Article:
Photo: Robert Clark
American Millennials are using their savings to fund a downpayment but most end up putting far less than the standard 20 percent down, according to the recent 2018 Consumer Housing Trends Report by the listing site Zillow.
“Even if you don’t have plans to buy a home in the next year or two, it never hurts to start setting aside savings for a future home purchase,” said Aaron Terrazas, Zillow senior economist, in a statement.
The 2018 Consumer Housing Trends Report analyzed American homebuyers both nationally and in five major metro areas – Atlanta, Chicago, Washington, DC, Phoenix and San Francisco – and their decisions about their down payments, including how much they put down and how they funded their downpayment.
Although 20 percent down is the accepted industry standard in the mortgage business, just 43 percent of buyers nationally said they put down 20 percent or more when purchasing. Some 24 percent of all buyers said they put down 5 percent or less.
Of the buyers surveyed, Millennials were the most likely cohort to put down less than 20 percent.
“If a seller has three offers, one with 25 percent down, one with 20 percent and one with 3 percent, which offer do you think they’ll accept,” asks Bridget Harvey, a licensed real estate associate with Douglas Elliman.
Buyers in Atlanta were more likely to put down 5 percent (or less) than they are to put down 20 percent or more compared to the other metros included in the study.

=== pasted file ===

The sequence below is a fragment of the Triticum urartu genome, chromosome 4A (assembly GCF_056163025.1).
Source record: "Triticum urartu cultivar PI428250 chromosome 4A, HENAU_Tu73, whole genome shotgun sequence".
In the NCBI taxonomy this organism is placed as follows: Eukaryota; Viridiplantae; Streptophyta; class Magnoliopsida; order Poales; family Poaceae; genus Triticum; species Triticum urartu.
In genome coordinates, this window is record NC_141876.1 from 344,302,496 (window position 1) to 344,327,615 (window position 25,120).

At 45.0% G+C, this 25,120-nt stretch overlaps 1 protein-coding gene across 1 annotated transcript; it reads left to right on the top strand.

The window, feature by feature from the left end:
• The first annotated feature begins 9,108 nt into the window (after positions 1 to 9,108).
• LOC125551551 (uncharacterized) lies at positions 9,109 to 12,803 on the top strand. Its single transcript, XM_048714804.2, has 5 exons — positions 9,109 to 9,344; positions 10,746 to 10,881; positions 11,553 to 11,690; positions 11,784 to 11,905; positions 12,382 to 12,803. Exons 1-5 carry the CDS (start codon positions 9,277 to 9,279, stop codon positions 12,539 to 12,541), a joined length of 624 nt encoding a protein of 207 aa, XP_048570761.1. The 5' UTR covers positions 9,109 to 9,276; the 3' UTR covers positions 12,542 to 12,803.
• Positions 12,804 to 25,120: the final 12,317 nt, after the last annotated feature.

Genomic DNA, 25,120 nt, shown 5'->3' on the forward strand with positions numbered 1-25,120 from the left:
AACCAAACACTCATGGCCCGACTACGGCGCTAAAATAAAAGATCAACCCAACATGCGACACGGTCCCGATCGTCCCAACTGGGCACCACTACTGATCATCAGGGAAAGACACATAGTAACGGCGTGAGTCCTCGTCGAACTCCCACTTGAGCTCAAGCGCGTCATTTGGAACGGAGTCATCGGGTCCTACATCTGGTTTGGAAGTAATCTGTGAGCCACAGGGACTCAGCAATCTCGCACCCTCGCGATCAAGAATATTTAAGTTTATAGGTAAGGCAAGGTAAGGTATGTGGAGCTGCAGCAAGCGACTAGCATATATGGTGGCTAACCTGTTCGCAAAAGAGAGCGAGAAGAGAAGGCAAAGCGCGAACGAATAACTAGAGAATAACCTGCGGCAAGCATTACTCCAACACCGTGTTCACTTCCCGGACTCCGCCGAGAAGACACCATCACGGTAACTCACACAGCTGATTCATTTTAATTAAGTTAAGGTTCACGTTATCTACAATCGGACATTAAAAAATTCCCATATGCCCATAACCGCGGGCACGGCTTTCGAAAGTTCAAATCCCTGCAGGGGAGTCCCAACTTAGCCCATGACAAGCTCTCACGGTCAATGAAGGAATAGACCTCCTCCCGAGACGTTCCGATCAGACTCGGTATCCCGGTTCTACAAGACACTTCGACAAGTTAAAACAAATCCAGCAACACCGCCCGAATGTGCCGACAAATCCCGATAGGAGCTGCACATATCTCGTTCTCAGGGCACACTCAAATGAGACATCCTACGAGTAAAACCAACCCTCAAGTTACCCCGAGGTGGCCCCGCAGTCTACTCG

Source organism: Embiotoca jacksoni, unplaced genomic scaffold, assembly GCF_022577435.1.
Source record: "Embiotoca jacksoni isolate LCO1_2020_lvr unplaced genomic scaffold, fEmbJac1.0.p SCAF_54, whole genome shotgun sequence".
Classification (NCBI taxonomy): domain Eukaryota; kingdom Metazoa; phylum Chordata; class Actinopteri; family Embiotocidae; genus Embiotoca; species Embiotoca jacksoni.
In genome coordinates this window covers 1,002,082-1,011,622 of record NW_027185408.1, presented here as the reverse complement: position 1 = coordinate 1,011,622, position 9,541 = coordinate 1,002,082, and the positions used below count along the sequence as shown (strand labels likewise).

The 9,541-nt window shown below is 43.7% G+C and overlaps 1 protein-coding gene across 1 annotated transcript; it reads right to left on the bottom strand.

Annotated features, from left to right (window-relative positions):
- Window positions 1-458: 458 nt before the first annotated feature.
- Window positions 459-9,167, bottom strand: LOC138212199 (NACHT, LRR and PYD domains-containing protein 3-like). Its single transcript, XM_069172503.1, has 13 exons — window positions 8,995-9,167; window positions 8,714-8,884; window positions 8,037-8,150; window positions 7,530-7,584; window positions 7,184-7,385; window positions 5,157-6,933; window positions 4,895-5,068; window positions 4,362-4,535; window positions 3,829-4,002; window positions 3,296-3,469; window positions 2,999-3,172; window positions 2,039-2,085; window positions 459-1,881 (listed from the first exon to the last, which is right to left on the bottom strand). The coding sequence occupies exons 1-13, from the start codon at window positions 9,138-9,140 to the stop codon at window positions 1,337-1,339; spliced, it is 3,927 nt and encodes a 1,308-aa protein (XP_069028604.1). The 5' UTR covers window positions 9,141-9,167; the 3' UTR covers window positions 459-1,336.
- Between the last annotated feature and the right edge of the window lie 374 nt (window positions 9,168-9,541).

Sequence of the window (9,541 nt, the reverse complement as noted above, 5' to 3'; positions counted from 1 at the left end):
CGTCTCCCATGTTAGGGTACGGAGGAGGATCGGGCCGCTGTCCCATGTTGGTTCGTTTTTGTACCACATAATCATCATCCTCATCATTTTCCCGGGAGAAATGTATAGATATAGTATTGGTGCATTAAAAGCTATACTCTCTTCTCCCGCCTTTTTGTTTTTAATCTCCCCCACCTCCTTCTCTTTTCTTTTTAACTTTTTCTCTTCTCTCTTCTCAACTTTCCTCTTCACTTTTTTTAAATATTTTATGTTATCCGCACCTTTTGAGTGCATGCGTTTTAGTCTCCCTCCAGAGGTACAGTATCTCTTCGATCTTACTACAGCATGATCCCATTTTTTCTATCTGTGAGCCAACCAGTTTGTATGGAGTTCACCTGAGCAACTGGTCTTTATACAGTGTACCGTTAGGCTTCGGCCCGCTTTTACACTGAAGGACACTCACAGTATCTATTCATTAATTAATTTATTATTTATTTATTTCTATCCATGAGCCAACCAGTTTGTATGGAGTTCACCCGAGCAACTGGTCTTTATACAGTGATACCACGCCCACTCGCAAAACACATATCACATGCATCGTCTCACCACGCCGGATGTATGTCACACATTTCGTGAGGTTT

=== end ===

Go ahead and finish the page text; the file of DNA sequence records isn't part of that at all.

Larger downpayment amounts not only make prospective buyers more appealing to the banks but can have other significant financial benefits as well — like staying above water on your mortgage.
“Putting 20 percent or down keeps the monthly payment lower by saving on interest and the added burden of mortgage insurance,” Zack Tolmie, a home lending officer with Citibank, tells Livabl.
Zillow estimates that it could take the typical buyer around seven years to save enough for a downpayment. But in some pricier markets, like San Jose, CA, it could take over 20 years for buyers to save the $200,000 needed for a downpayment.
Overall, most buyers are using their personal savings as a funding source of their downpayment. Nationally, 70 percent of mortgage buyers used at least “some” savings for their downpayments.
And in the five major metros Zillow examined, the share was similar or even greater: 82.5 percent in San Francisco, 79.2 percent in Phoenix, 78.8 percent and Washington, D.C., 75.3 percent in Chicago and 73 percent in Atlanta.
Other popular sources of funding were a previous home sale, gifts, and liquidation of investments or stocks.
And for Millennial buyers — the largest cohort of buyers and the most likely to use multiple funding sources for a down payment — about half used a gift or loan from family or friends for at least part of their downpayment. Gifts and loans accounted for around one-fifth of the total downpayment on average.